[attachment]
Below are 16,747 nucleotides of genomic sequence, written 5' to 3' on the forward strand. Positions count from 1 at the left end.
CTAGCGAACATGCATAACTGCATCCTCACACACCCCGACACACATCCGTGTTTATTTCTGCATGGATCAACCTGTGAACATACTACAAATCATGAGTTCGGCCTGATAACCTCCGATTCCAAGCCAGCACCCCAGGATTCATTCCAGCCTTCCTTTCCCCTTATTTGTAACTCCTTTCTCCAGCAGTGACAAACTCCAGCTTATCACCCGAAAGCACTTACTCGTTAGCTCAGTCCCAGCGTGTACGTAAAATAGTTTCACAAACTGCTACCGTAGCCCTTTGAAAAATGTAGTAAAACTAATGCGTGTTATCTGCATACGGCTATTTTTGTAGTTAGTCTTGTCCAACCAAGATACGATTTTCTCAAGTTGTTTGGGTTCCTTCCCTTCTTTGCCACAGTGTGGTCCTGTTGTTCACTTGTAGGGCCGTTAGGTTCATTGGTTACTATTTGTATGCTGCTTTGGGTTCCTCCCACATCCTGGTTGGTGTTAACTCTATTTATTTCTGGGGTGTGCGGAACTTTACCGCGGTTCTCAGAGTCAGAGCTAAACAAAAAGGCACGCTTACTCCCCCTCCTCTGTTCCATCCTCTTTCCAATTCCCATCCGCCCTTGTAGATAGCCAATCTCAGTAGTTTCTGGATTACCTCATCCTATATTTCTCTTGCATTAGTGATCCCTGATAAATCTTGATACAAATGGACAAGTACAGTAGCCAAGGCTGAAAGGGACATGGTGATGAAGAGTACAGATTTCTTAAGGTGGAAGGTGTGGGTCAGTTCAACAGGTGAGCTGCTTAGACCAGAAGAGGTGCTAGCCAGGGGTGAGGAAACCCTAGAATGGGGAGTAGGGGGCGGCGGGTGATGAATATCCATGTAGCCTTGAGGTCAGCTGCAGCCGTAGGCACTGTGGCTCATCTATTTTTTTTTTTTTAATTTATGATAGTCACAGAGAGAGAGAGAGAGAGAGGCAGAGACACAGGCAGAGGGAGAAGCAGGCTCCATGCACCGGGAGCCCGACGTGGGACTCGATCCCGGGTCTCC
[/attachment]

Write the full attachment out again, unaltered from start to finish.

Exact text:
Below are 16,747 nucleotides of genomic sequence, written 5' to 3' on the forward strand. Positions count from 1 at the left end.
CTAGCGAACATGCATAACTGCATCCTCACACACCCCGACACACATCCGTGTTTATTTCTGCATGGATCAACCTGTGAACATACTACAAATCATGAGTTCGGCCTGATAACCTCCGATTCCAAGCCAGCACCCCAGGATTCATTCCAGCCTTCCTTTCCCCTTATTTGTAACTCCTTTCTCCAGCAGTGACAAACTCCAGCTTATCACCCGAAAGCACTTACTCGTTAGCTCAGTCCCAGCGTGTACGTAAAATAGTTTCACAAACTGCTACCGTAGCCCTTTGAAAAATGTAGTAAAACTAATGCGTGTTATCTGCATACGGCTATTTTTGTAGTTAGTCTTGTCCAACCAAGATACGATTTTCTCAAGTTGTTTGGGTTCCTTCCCTTCTTTGCCACAGTGTGGTCCTGTTGTTCACTTGTAGGGCCGTTAGGTTCATTGGTTACTATTTGTATGCTGCTTTGGGTTCCTCCCACATCCTGGTTGGTGTTAACTCTATTTATTTCTGGGGTGTGCGGAACTTTACCGCGGTTCTCAGAGTCAGAGCTAAACAAAAAGGCACGCTTACTCCCCCTCCTCTGTTCCATCCTCTTTCCAATTCCCATCCGCCCTTGTAGATAGCCAATCTCAGTAGTTTCTGGATTACCTCATCCTATATTTCTCTTGCATTAGTGATCCCTGATAAATCTTGATACAAATGGACAAGTACAGTAGCCAAGGCTGAAAGGGACATGGTGATGAAGAGTACAGATTTCTTAAGGTGGAAGGTGTGGGTCAGTTCAACAGGTGAGCTGCTTAGACCAGAAGAGGTGCTAGCCAGGGGTGAGGAAACCCTAGAATGGGGAGTAGGGGGCGGCGGGTGATGAATATCCATGTAGCCTTGAGGTCAGCTGCAGCCGTAGGCACTGTGGCTCATCTATTTTTTTTTTTTTAATTTATGATAGTCACAGAGAGAGAGAGAGAGAGAGGCAGAGACACAGGCAGAGGGAGAAGCAGGCTCCATGCACCGGGAGCCCGACGTGGGACTCGATCCCGGGTCTCC